Bill Nye "The Science Guy"
Note: As of noon today (9/18) - all tickets have been distributed for today's Convocation lecture by Bill Nye. For those holding tickets, doors to the fieldhouse will open at 2:30 p.m. for the 3:30 p.m. lecture.
As part of the semester-long celebration of the opening of its new Science Center, Fredonia will welcome world-renowned scientist, engineer, comedian, author and inventor Bill Nye “The Science Guy” on Thursday, Sept. 18, at 3:30 p.m. in the Steele Hall Fieldhouse as the keynote speaker for the campus’ annual Convocation Series. Doors to the venue will open at 2:30 p.m. the day of the event.
[Due to high demand, Dr. Nye's appearance has been moved from King Concert Hall to the fieldhouse. Additional tickets, which are free but required for entry, will be available at the Fredonia Ticket Office at Williams Center Room 140 beginning at 9 a.m. on Thursday, Sept. 4. They may also be obtained by calling 673-3501 (a $3 convenience fee will apply). Tickets will not be available online for the event. The maximum number of tickets per person is 1 per student with valid ID, and 2 for all others. Tickets will be available to be picked up in advance at the ticket office. Any remaining tickets will be available at the Steele Hall Natatorium Ticket Counter beginning one hour prior to the presentation. All previously issued tickets for the Bill Nye event scheduled for King Concert Hall will be honored at the door in Steele Hall. There is no need to obtain new tickets for the event.]
The 2014-15 series theme, “The Joy of Discovery,” will highlight the many instances across Fredonia’s academic disciplines and throughout people’s lives where discovery plays a critical role. Discovery can occur at a personal, societal or even global level, representing creativity that results in the finding or learning of something for the first time.
Bill Nye’s stated mission is to foster a scientifically literate society — to help people understand and appreciate the science that makes the world work. Making science entertaining and accessible is something he has been doing most of his life. He grew up in Washington, D.C., but moved to Seattle, Wash., to work for Boeing after earning a Mechanical Engineering degree from Cornell University.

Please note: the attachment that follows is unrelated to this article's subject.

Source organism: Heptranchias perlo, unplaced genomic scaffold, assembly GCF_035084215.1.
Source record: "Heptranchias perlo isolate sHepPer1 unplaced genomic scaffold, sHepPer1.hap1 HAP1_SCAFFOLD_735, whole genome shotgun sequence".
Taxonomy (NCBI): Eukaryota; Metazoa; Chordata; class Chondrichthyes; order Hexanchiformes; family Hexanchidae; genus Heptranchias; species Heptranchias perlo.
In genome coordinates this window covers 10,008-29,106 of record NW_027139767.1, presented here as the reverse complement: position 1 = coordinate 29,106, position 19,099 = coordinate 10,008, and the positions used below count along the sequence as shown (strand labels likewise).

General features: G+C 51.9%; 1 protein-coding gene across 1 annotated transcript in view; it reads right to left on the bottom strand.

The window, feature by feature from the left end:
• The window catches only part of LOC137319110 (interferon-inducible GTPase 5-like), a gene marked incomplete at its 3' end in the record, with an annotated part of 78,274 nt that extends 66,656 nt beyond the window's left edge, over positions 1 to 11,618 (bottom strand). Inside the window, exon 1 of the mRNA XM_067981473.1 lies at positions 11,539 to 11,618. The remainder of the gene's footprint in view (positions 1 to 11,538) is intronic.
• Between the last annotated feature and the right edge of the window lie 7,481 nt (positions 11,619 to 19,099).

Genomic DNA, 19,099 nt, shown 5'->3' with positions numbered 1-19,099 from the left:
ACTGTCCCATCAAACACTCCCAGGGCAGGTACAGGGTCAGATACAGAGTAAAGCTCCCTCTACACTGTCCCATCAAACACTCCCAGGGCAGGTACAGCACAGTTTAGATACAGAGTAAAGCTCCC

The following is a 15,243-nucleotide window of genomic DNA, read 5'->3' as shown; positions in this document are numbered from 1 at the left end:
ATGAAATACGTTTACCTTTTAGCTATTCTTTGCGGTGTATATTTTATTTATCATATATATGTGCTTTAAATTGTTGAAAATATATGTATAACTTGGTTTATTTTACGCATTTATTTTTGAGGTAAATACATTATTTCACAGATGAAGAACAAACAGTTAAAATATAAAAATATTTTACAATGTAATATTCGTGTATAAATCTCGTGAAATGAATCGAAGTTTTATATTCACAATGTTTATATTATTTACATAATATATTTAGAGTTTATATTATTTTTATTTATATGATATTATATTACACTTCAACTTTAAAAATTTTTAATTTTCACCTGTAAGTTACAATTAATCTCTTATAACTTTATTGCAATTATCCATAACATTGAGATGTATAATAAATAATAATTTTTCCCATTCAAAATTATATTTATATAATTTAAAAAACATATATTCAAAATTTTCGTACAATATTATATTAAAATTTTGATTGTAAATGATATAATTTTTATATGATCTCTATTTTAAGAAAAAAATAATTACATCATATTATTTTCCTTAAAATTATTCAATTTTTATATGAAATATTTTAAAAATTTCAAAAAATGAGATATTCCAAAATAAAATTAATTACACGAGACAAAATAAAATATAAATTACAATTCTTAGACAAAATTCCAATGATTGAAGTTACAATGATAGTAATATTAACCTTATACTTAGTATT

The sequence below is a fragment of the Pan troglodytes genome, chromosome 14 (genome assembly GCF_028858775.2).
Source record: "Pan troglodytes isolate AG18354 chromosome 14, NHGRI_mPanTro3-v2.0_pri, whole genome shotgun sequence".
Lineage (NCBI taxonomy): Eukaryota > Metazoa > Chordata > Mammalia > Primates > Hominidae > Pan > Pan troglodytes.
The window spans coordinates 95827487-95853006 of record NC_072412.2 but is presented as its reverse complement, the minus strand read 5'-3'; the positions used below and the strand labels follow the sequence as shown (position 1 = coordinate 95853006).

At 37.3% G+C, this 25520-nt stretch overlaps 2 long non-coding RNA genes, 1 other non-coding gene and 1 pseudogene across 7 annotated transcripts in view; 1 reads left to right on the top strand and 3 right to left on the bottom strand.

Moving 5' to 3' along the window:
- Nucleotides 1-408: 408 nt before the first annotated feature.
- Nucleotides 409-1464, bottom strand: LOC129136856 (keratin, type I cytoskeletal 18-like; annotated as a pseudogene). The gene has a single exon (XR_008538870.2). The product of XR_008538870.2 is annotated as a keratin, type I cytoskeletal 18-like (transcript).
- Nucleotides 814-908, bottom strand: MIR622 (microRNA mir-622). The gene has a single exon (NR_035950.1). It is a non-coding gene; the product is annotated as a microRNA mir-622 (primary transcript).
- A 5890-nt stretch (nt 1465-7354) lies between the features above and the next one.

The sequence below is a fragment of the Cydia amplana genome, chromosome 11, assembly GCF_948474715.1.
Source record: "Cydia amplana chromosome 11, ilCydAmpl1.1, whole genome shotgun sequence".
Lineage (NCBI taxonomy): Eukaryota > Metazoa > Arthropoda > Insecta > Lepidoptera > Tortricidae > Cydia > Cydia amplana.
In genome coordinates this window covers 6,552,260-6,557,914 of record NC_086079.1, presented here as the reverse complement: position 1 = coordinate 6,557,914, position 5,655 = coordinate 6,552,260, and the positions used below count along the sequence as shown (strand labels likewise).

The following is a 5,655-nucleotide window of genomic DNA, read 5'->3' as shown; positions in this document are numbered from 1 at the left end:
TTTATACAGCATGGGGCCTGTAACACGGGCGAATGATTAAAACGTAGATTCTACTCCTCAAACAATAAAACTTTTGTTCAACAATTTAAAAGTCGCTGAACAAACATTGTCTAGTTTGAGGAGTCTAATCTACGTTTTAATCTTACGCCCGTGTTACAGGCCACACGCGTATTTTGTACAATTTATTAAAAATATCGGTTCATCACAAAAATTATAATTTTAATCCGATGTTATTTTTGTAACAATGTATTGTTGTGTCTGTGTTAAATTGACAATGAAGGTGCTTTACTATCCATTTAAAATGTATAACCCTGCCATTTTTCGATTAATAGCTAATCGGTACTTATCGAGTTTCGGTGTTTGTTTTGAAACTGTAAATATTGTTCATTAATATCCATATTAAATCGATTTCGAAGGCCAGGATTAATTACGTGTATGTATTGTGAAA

It was in Seattle that Bill began to combine his love of science with his flair for comedy, when he won a Steve Martin lookalike contest and developed dual careers as an engineer by day and a stand-up comic by night.
Eventually, Bill quit his engineering job and made the transition to a night job as a comedy writer and performer on Seattle’s home-grown ensemble comedy show, “Almost Live.” That is when “Bill Nye the Science Guy®” was born. The show appeared before Saturday Night Live and later on Comedy Central, originating at KING-TV, Seattle’s NBC affiliate. While working on the Science Guy show, Nye won seven national Emmy Awards for writing, performing and producing. The show won 18 Emmys in five years. In between creating the shows, he wrote five kids’ books about science, including his latest title, Bill Nye’s “Great Big Book of Tiny Germs.”
Nye is currently the host of three TV series: “The 100 Greatest Discoveries” airing on the Science Channel; “Eyes of the Nye” airing on PBS; and his most current project, “Stuff Happens,” which airs on Planet Green and focuses on environmentally responsible consumer choices. “Stuff Happens” also features a good-natured rivalry with his neighbor, actor Ed Begley Jr. They compete to see who can save the most energy and produce the smallest carbon footprint. Bill has 4,000 watts of solar power and a solar-boosted hot water system. There’s also a low-water use garden and underground watering system. It’s fun for him; he’s an engineer with an energy conservation hobby.
Nye is also currently the executive director of The Planetary Society, the world’s largest space interest organization.
In addition to his Cornell degree, he also holds Honorary Doctoral degrees from Rensselaer Polytechnic Institute, Goucher College and Johns Hopkins University. Nye visits Cornell regularly as a professor, part of Cornell’s Frank H.T. Rhodes Visiting Professorship. In part as a tribute to his parents and their strong belief in the value of education, he designed and funded a clock which was installed on Cornell’s Rhodes Hall in 2011.
Funding for Fredonia’s annual Convocation keynote address is provided by the Maytum Lecture Endowment and the Williams Visiting Professorship Endowment through the Fredonia College Foundation. As such and in keeping with Fredonia’s Convocation tradition, Nye’s appearance is free and open to the public, although tickets are required.
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